FAQ: What Does It Mean to Be a “Neutral”?

Neutrals are third-parties. They aren’t part of the dispute to be arbitrated or mediated, and they aren’t likely to be significantly impacted by any resolution the primary parties create. Unlike your mom, who benefited from a quiet home when you and your sibling stopped fighting, the neutral typically receives no direct benefit from the resolution of the conflict. Yes, they might get paid for their guidance, but they will be paid whether or not you reach a resolution. So, they won’t pick sides or judge one of you as right or wrong. This is not to say an arbitrator won’t award money or other restitution when a behavior has caused harm, but that award won’t generally have a punishment motive. You won’t get grounded like you might when your mom had to intervene.

Would you like to see if there’s a resolution to your conflict that’s even better than you imagined possible? Complete and return our Mediation Interest Form to request a conflicts check and subject matter review.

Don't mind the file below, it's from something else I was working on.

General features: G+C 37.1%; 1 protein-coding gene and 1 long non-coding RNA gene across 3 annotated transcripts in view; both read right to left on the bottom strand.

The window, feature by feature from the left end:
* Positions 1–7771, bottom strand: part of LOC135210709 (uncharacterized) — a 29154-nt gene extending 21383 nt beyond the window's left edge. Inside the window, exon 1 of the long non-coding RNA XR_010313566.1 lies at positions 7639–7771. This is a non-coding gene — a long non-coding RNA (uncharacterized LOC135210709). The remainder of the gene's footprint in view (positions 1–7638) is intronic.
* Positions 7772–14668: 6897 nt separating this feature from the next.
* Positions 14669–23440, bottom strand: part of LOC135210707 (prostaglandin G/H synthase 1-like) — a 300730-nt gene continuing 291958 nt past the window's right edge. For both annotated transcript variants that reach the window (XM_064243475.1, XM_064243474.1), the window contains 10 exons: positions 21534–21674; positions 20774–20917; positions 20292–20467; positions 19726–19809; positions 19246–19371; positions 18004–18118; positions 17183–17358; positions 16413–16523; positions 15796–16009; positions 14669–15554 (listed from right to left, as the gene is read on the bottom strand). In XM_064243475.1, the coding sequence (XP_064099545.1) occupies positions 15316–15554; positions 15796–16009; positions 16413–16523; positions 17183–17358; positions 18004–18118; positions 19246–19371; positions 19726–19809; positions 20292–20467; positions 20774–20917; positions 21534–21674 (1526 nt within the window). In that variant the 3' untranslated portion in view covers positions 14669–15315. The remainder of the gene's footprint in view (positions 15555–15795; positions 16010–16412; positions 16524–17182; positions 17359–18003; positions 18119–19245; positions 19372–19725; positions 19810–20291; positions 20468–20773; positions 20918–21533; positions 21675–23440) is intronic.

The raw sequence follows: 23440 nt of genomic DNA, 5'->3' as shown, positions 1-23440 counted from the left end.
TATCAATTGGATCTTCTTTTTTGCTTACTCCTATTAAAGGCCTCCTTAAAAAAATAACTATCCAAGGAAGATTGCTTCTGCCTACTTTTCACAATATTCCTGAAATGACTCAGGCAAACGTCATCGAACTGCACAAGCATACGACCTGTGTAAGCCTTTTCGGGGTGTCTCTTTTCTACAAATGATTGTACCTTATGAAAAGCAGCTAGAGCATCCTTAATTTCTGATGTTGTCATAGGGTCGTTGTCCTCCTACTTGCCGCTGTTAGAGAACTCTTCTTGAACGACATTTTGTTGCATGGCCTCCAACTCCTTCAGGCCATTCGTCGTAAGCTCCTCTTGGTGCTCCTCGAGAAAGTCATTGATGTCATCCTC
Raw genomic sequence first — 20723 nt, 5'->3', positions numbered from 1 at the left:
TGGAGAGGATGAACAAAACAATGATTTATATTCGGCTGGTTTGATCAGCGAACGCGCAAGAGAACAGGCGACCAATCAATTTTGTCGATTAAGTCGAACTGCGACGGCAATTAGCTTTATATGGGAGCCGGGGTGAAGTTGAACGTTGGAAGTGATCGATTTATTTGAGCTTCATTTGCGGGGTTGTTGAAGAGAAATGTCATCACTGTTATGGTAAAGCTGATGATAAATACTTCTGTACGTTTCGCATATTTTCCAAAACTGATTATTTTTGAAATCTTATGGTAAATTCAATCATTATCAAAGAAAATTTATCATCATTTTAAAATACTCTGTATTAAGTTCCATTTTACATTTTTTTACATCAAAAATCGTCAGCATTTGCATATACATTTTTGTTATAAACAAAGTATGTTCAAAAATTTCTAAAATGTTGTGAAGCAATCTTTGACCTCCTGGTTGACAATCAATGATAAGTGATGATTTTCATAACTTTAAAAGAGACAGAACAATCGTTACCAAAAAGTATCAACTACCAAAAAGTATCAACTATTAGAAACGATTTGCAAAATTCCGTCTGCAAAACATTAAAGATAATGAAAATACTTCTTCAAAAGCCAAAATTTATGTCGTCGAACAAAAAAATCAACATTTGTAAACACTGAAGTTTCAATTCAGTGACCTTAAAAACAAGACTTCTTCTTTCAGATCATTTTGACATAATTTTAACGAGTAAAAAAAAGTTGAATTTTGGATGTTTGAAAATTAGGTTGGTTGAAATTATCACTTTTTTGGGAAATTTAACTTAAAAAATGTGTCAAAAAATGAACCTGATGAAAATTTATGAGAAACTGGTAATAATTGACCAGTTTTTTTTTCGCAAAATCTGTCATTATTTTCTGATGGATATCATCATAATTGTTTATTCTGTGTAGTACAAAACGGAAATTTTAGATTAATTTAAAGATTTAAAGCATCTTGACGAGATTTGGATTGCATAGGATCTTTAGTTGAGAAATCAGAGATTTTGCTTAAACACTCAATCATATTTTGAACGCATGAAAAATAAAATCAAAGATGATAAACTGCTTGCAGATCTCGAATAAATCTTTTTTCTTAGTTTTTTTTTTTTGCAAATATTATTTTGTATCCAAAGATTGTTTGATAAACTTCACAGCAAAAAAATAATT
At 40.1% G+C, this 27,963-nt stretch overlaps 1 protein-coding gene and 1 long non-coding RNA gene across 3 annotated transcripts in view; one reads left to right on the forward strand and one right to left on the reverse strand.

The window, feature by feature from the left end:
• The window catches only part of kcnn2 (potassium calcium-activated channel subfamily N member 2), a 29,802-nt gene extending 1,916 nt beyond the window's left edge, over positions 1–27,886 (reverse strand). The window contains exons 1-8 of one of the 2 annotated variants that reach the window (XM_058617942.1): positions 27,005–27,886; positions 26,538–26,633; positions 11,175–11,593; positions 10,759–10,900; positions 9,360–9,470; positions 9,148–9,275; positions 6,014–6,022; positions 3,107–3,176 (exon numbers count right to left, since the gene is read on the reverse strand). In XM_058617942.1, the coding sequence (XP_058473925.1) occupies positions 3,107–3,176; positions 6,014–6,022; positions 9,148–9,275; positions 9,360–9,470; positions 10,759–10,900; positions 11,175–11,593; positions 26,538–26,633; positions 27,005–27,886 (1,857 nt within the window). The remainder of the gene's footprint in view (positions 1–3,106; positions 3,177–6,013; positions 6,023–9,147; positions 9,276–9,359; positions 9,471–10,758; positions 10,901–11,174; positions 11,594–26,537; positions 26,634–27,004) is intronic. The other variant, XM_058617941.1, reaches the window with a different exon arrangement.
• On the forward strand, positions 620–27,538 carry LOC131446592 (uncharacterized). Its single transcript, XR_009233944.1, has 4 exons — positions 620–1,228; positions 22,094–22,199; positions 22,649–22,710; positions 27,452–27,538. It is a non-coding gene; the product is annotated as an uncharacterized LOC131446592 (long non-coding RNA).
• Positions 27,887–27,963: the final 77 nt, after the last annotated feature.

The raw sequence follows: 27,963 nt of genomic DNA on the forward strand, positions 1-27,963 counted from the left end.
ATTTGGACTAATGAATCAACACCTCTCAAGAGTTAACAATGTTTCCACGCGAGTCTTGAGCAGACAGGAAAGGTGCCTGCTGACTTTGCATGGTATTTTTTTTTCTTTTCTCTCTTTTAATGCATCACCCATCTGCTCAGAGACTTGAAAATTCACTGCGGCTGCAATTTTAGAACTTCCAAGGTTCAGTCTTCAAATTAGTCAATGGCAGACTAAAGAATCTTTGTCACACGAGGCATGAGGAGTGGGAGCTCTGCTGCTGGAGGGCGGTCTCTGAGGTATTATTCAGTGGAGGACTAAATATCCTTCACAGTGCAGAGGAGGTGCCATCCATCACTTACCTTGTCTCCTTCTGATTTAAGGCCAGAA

NOTE: This post is a general overview of mediation. It is not legal advice, and there is certainly no guarantee that choosing mediation will generate a specific result. Past success is never a guarantee of a future outcome. If you require legal information or advice applied to your unique situation, please make an appointment to discuss it with an attorney. Don’t rely solely on what you read on the Internet.

Nance L. Schick, Esq. is an attorney, arbitrator, and mediator based in New York City. She is the founder of The Law Studio of Nance L. Schick. Her holistic, integrative approach draws from her experience as a human resources supervisor, as well as her legal and EEOC training. She is creator of the Third Ear Conflict Resolution process, author of DIY Conflict Resolution: Seven Choices and Five Actions of a Master, and an award-winning entrepreneur, who has been acknowledged by the New York Economic Development Corporation/B-Labs (Best for NYC 2015 finalist), U.S. Chamber of Commerce (2015 Blue Ribbon Small Business), Enterprising Women Magazine (Honorable Mention, 2014 Woman of the Year awards), and Urban Rebound NY/Count Me In (2013 Pitch Competition finalist). Most recently, she attained her certificate in Ethno-Religious Conflict Mediation and was invited to serve as the Main ICERM Representative to the United Nations.